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EU law requiring easier iPhone battery replacement inches closer to enactment

The EU wants to improve the sustainability, durability, and performance of batteries

The European Union is moving closer to enacting a law that will not just require smartphones like the iPhone to have easier battery repairs, but it will also mandate how much of a battery must be reclaimable after recycling.

By a vote of 587 in favor, nine against, and 20 abstentions, Members of the European Parliament (MEPs) have approved an agreement made with the Council to revamp European Union regulations about batteries and waste. The legislation represents the most recent endeavor within the "Right to Repair" movement, compelling companies to manufacture their products to make it easy for do-it-yourself repairs.

Some of the important parts of the legislation include:

  • A compulsory carbon footprint declaration and label for certain types of batteries.
  • Designing portable batteries in appliances so consumers can easily remove and replace them.
  • A digital battery passport for certain types of batteries.
  • A due diligence policy for all economic operators, except for SMEs.
  • Stricter waste collection targets for portable and LMT batteries.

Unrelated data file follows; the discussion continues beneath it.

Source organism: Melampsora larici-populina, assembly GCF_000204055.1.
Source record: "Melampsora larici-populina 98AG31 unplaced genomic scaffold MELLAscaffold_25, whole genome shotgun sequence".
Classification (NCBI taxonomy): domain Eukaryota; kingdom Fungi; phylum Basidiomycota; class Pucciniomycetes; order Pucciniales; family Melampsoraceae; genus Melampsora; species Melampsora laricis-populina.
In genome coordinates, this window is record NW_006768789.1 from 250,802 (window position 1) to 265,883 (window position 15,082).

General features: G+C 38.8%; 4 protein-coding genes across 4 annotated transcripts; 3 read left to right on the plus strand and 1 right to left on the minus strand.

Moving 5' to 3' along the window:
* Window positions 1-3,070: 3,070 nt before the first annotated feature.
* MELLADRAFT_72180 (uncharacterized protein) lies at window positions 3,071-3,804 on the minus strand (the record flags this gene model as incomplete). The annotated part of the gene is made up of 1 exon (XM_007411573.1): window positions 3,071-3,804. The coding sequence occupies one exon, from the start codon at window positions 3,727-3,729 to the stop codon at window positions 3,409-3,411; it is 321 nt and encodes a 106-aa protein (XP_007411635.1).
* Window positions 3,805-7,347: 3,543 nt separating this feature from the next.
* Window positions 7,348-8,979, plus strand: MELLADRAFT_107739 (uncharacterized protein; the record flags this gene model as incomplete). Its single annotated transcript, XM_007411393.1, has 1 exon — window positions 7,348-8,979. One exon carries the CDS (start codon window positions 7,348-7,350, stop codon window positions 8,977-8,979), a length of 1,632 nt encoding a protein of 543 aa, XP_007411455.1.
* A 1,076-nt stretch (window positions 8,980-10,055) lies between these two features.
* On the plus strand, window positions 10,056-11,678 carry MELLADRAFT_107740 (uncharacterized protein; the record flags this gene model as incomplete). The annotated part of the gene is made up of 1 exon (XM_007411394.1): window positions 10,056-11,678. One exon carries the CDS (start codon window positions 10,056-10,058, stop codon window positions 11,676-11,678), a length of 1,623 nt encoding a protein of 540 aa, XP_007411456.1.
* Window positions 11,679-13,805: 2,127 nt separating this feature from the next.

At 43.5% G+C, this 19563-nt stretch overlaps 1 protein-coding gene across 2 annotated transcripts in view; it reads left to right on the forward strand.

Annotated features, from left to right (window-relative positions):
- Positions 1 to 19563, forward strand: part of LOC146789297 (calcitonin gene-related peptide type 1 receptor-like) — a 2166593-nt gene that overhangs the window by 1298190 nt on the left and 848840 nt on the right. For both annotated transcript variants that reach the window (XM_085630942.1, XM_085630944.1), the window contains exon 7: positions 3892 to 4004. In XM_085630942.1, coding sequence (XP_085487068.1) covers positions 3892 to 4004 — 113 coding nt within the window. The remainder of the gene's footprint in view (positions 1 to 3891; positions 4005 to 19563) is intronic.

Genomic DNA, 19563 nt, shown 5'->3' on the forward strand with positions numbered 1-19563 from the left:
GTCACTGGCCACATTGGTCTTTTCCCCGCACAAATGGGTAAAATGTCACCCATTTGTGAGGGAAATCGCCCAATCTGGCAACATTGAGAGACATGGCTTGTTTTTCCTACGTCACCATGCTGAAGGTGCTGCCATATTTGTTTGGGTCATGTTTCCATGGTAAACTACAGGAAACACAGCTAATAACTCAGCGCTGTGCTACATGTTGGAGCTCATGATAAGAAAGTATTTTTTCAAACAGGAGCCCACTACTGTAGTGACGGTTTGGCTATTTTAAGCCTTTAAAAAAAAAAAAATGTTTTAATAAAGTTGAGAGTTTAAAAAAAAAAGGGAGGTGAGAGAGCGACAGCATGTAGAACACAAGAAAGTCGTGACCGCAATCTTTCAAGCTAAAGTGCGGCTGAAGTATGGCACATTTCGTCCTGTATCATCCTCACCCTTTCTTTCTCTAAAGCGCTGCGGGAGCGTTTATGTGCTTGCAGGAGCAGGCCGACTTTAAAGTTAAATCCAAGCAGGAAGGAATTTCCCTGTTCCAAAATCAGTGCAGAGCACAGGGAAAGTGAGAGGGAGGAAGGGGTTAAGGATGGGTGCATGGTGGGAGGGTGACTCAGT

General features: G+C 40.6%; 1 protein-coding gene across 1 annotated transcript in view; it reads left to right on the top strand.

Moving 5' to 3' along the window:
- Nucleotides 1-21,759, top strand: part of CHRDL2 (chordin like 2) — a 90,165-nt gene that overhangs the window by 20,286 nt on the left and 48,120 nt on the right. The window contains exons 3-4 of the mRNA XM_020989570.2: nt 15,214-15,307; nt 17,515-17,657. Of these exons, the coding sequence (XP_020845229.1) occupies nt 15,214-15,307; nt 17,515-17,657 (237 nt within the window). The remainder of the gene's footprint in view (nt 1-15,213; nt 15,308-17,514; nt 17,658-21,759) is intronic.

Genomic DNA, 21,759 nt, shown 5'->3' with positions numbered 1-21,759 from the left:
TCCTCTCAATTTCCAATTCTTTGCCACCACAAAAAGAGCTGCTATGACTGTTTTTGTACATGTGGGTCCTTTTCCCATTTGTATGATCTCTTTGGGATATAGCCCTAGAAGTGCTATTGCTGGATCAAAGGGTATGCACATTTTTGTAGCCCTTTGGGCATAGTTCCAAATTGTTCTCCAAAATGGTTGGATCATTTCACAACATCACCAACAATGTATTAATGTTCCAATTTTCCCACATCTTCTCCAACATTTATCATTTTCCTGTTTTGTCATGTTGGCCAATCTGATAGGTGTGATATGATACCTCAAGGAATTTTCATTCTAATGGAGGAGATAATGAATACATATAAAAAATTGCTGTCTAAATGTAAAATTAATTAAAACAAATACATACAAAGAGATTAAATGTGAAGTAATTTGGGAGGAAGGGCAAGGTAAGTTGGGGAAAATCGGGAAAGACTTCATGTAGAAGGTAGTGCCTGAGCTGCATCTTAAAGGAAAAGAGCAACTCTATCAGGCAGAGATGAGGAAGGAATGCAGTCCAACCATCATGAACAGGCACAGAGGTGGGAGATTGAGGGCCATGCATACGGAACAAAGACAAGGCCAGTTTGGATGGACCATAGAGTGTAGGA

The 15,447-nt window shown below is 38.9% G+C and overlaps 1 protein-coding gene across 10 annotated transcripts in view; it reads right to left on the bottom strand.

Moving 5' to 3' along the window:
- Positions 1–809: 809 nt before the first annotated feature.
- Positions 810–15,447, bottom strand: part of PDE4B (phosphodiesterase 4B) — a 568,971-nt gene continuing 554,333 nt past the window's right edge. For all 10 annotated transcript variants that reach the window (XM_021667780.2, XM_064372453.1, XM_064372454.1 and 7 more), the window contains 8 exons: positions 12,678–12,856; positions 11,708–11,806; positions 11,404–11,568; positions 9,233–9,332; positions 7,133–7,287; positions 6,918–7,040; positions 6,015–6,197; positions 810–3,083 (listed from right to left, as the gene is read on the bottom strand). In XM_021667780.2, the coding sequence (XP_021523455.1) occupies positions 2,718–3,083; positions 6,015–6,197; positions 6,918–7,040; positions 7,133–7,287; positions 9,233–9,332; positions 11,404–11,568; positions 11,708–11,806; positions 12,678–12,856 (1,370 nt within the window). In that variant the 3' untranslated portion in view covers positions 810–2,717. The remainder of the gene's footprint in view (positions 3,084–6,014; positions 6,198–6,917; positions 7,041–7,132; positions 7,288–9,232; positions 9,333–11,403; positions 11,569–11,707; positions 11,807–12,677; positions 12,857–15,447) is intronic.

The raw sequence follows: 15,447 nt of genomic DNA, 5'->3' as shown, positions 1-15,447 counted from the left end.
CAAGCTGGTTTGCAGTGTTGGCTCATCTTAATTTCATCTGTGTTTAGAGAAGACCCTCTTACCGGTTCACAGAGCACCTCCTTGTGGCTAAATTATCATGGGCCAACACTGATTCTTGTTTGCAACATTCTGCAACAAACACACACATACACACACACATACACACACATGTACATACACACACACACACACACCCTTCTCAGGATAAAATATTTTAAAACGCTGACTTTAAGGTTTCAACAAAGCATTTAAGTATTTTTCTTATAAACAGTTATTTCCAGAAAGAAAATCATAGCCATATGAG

• Minimum levels of materials recovered from waste batteries.
  • Minimum levels of recycled content from manufacturing and consumer waste for use in new batteries.

Certain provisions will probably become effective later in 2023, while others will be implemented at a later date. For example, it has a goal of 45% of more strict waste collection targets for portable batteries by 2023.

Looking ahead, the EU aims to achieve a minimum recycling threshold of 95% for materials derived from waste batteries by the year 2031.

In December 2020, the European Commission introduced a regulation proposal concerning batteries and waste batteries. The primary objective is to reduce the environmental and social consequences across all phases of the battery life cycle.

After the conclusive vote in plenary, the Council will now need to officially endorse the rules. Then, they will be published in the EU Official Journal in the near future and will come into effect.

Companies such as Apple, which sells battery-powered products within the EU, are expected to be impacted by these regulations. However, Apple and other companies will likely fight the implementation of these rules.

At present, Apple has established an official Self Repair Program, offering individuals access to parts and tools necessary for repairing their devices, including battery replacements.